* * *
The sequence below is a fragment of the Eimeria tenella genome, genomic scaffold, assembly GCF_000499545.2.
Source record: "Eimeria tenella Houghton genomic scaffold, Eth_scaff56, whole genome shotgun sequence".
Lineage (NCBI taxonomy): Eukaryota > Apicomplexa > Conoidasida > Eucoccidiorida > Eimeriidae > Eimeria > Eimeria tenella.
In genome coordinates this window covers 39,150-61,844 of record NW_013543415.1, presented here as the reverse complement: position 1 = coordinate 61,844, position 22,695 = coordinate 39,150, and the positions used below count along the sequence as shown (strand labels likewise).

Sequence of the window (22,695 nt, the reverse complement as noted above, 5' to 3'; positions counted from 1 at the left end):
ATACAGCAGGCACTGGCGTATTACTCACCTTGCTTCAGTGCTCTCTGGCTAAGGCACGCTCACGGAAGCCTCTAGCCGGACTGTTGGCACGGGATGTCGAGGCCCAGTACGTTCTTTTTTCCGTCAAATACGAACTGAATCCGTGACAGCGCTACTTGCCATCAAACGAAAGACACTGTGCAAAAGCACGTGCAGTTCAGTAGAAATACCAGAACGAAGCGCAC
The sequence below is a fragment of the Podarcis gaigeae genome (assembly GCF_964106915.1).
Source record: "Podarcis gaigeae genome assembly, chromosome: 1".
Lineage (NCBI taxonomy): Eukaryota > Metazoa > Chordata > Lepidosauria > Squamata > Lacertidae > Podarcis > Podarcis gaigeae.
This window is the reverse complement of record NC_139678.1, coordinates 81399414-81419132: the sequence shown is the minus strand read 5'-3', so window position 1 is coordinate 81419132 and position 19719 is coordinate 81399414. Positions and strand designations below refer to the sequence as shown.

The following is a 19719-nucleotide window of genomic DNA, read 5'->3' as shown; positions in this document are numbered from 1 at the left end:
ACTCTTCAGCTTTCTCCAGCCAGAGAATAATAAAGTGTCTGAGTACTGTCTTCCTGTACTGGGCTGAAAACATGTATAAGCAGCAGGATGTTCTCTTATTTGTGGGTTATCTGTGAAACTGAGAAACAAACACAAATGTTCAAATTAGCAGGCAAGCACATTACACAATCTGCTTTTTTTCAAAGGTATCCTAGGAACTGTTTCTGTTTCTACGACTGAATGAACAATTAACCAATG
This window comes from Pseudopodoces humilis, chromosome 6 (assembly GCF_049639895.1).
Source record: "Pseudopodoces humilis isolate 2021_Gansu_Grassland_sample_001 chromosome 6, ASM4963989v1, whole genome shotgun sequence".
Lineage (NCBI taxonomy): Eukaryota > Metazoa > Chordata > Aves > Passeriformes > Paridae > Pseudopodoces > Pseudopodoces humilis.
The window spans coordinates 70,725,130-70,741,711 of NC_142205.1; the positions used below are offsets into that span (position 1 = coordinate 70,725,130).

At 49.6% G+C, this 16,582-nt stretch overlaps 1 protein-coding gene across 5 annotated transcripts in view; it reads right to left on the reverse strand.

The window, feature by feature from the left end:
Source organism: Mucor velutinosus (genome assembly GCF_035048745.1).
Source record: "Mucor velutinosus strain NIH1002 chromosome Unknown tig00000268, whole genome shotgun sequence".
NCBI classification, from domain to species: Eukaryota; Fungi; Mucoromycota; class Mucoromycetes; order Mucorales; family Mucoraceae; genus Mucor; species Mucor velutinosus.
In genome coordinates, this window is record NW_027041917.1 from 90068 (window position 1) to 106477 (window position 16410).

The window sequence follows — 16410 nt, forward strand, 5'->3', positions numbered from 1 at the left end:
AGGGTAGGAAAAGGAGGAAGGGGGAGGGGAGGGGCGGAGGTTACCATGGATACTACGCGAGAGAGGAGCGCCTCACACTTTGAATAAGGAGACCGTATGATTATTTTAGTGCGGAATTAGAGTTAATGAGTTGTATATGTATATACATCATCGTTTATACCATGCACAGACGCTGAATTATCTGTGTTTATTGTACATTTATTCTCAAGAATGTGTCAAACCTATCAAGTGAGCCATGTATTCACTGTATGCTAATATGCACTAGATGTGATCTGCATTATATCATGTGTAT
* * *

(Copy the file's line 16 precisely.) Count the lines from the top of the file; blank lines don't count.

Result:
The window spans coordinates 70,725,130-70,741,711 of NC_142205.1; the positions used below are offsets into that span (position 1 = coordinate 70,725,130).